Mindy Kaling


A true artist can find beauty (and humor) in the mundane. A skill that’s hard to come by and even harder to harness regularly, Mindy Kaling is no stranger to creating comedy from the foibles of humankind. Her breakout moment came as a writer and actress on The Office, but she’s gone on to write books, produce and star in her own romantic comedy, and become a mother! As a writer, actress, and producer, Mindy is the ultimate triple threat, juggling life with a dose of style and a heaping spoonful of sensibility. We were so honored to get the opportunity to hear about her story and how she broke into an industry that is particularly hard on women. Her story is one of persistence, inspiration, and a lot of creative passion.

Growing up in Cambridge, did you always daydream about doing what you do today?

I was always obsessed with TV and film but had no access to it. I went to high school in the 90’s, which was pre-Twitter, pre-instagram, basically pre-internet, so Hollywood felt especially far away. But I would stay up late and watch Saturday Night Live and watch the names of the writers scroll by and wish I knew the path of how to get there.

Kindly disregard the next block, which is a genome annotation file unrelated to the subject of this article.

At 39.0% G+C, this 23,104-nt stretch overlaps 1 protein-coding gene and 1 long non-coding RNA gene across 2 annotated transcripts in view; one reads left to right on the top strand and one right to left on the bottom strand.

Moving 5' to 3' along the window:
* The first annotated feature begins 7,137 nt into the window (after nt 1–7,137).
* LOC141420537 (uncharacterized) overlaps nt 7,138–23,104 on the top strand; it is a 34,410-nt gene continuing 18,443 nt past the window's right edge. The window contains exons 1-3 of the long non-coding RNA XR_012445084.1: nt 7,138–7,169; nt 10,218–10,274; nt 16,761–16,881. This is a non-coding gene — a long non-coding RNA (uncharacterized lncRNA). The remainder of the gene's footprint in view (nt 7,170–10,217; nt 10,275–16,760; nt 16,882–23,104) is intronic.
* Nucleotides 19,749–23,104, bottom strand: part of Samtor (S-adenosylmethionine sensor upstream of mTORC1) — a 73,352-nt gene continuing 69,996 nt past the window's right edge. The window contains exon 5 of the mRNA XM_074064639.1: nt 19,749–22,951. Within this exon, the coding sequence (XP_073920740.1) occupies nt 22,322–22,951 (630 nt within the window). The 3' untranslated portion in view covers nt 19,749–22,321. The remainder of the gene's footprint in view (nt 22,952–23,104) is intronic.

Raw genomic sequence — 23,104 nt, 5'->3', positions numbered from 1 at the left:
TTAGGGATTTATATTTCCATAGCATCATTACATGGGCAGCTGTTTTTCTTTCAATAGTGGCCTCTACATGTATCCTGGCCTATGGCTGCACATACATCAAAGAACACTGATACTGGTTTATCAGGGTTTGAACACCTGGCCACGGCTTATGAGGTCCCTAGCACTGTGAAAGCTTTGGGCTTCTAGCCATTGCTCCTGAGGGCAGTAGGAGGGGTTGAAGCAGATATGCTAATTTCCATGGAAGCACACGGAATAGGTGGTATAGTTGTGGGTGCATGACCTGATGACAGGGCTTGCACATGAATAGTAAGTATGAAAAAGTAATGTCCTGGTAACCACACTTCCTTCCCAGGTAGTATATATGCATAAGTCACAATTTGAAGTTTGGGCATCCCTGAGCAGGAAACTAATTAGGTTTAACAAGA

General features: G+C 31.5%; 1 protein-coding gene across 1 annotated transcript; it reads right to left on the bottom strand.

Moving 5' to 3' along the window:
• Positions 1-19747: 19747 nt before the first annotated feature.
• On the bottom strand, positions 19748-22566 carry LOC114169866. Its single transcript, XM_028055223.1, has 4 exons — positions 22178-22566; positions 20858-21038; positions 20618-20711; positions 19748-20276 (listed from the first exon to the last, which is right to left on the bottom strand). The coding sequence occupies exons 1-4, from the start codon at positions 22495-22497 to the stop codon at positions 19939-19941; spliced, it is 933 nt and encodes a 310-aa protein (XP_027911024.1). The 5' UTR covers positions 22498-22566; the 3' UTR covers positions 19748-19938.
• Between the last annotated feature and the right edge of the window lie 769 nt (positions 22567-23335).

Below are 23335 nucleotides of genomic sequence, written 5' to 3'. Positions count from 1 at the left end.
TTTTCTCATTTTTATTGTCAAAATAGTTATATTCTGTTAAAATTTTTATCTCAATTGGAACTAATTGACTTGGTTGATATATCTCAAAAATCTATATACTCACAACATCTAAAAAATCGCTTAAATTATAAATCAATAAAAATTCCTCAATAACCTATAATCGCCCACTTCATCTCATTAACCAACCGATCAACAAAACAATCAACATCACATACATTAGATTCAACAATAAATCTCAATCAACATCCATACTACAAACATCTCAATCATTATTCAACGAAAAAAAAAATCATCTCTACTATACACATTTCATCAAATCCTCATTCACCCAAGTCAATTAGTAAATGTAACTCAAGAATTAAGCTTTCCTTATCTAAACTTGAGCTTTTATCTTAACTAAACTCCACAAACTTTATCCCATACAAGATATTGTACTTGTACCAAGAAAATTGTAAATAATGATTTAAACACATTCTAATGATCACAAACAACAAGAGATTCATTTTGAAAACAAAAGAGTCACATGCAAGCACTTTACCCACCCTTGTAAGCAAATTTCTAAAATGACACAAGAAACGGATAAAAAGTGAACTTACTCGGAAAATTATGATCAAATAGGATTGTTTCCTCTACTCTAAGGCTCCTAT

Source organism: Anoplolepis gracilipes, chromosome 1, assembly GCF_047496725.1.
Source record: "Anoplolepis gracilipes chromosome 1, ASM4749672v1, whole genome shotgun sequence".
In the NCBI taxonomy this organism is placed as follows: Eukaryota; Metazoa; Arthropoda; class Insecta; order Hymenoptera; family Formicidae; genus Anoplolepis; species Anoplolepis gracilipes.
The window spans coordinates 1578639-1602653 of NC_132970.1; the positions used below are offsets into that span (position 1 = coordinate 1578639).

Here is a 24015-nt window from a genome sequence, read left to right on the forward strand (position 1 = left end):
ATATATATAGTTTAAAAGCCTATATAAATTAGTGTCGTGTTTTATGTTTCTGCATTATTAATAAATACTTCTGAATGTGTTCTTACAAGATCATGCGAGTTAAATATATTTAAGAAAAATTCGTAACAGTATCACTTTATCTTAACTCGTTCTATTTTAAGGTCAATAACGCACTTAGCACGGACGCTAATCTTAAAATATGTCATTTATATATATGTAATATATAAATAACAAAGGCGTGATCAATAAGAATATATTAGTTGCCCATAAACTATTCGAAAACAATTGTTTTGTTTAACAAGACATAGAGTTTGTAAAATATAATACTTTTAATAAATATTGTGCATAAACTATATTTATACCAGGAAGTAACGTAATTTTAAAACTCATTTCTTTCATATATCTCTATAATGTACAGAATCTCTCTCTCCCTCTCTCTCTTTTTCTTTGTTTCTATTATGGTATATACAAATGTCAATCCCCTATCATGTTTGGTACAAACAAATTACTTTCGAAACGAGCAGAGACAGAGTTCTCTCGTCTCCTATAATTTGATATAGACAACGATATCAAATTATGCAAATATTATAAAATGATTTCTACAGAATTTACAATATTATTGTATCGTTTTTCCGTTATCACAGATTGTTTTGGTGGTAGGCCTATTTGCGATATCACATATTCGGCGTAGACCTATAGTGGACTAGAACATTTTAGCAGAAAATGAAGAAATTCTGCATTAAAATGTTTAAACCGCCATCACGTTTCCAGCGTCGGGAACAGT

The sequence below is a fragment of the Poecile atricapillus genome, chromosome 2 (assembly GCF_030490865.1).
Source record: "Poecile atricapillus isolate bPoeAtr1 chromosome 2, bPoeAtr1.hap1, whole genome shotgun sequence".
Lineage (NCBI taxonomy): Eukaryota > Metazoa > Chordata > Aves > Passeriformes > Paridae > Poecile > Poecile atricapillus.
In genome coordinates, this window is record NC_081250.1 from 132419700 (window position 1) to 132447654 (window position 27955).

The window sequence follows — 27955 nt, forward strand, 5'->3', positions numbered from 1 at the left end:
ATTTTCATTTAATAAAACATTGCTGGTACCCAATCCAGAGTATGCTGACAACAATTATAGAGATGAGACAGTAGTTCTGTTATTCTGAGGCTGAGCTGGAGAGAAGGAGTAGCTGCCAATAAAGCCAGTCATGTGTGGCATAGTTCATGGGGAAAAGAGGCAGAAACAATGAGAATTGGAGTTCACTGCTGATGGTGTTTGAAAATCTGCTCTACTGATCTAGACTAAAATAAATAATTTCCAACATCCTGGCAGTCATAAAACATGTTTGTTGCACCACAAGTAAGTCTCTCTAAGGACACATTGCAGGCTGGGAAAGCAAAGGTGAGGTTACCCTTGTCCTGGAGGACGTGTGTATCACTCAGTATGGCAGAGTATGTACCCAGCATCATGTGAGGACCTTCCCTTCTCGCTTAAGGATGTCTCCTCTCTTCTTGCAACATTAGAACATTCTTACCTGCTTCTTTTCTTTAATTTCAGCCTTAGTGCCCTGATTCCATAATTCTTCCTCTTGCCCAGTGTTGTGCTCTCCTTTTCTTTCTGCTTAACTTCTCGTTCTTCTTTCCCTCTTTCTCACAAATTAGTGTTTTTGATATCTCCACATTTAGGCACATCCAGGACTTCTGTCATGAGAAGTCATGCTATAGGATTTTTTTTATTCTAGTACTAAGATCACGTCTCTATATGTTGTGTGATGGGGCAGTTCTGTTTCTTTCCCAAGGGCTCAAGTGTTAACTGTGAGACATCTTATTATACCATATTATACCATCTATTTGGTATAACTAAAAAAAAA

Were your parents always very encouraging of your career path and how has your childhood/adolescence impacted your writing (particularly for Never Have I Ever)?

Even though it was very new to them, my parents were always encouraging of my artistic ambitions. My mom was a doctor and my dad is an architect, but they loved watching funny shows with me growing up, so they understood the emotional pull of Seinfeld or Friends. I’m not typical of some of my Indian friends with parents who are more traditional, because my parents never steered me in the direction of being a doctor to computer scientist (though I’m sure they would’ve loved it!). 

As you were getting started in your career when you first moved to Brooklyn, what were some of the most challenging periods? How did you find the courage to keep persisting in an industry that can be notoriously tough, particularly for women (and women of color).